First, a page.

In 1977 NASA successfully launched two new spaces probes – Voyager 1 and Voyager 2, both designed to study the outer Solar System. Each had phonograph records attached to them which contained sounds and images selected to portray the diversity of life and culture on Earth. The sound collection consists of nature sounds, a selection of various music tracks, as well as spoken greetings in 55 languages, while the images show various concepts and moments from human life. This material was intended for any intelligent extraterrestrial life form, or for future humans, who may find them and be able to decode them. Extra-terrestrial speculations aside, it is rather obvious that the records were intended as a strong political statement, as they were conceived by NASA in 1977 – one of the iconic political institutions of USA during the Cold-War era. What therefore intrigues me about this material is not so much its possible perception by the extra-terrestrials, but the way NASA’s team (led by Carl Sagan) chose to define humanity and planet Earth by its choice of particular music tracks and images.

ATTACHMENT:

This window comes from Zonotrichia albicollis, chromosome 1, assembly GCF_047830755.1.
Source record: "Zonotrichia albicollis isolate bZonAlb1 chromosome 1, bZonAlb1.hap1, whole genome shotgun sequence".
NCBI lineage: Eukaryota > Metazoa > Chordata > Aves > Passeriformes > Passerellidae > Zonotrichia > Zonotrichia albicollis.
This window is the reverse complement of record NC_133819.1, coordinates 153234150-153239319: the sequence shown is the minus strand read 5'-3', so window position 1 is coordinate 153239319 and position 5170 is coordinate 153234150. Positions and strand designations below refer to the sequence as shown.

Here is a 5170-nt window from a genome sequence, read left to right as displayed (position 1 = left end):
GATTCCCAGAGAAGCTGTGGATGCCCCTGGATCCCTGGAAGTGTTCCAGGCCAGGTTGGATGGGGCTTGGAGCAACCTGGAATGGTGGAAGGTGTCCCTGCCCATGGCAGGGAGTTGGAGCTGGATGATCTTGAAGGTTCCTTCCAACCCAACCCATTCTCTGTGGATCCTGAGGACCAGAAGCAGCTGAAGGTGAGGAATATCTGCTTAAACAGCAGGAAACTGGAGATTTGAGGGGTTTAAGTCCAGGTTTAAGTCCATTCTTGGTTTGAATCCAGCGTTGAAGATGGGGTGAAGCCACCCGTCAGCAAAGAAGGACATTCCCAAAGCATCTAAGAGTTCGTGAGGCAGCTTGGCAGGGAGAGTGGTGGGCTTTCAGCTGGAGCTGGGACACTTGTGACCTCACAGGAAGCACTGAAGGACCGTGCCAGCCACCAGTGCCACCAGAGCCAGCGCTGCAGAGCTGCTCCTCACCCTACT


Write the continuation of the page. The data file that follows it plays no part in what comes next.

For this set I have made a selection of images, sounds and music pieces that were encoded onto the Golden Records, and recomposed them live, allowing myself to wander freely between the original and new forms and contexts of the material.
Voyager 1 is currently the furthest spacecraft from Earth and the only one in interstellar space.